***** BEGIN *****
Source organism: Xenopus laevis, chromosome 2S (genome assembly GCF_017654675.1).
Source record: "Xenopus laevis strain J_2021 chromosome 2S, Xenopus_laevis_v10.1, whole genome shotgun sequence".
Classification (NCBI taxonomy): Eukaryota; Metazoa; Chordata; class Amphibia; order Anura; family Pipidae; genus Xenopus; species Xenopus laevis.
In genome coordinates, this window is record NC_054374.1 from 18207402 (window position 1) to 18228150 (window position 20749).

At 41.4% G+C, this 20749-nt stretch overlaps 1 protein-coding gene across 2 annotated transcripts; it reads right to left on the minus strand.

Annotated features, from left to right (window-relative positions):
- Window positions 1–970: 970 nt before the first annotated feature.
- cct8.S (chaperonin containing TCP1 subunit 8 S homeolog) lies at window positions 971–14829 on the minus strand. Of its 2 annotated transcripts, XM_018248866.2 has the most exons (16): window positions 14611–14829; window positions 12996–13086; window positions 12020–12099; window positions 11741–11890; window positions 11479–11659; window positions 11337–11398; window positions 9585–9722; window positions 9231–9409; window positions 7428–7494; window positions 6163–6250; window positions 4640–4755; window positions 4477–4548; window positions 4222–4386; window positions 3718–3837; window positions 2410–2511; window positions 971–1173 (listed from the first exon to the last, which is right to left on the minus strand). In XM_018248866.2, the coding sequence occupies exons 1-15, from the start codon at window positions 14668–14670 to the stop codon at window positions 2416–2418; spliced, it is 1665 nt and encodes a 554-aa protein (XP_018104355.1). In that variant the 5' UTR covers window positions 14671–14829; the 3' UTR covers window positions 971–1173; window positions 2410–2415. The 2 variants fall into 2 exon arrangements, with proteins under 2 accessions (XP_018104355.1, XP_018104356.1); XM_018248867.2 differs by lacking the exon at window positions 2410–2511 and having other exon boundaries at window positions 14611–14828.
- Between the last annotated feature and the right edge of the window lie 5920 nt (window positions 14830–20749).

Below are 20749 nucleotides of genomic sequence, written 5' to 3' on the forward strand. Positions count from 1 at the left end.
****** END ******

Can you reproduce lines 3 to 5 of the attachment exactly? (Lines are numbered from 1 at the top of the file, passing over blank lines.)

Classification (NCBI taxonomy): Eukaryota; Metazoa; Chordata; class Amphibia; order Anura; family Pipidae; genus Xenopus; species Xenopus laevis.
In genome coordinates, this window is record NC_054374.1 from 18207402 (window position 1) to 18228150 (window position 20749).

At 41.4% G+C, this 20749-nt stretch overlaps 1 protein-coding gene across 2 annotated transcripts; it reads right to left on the minus strand.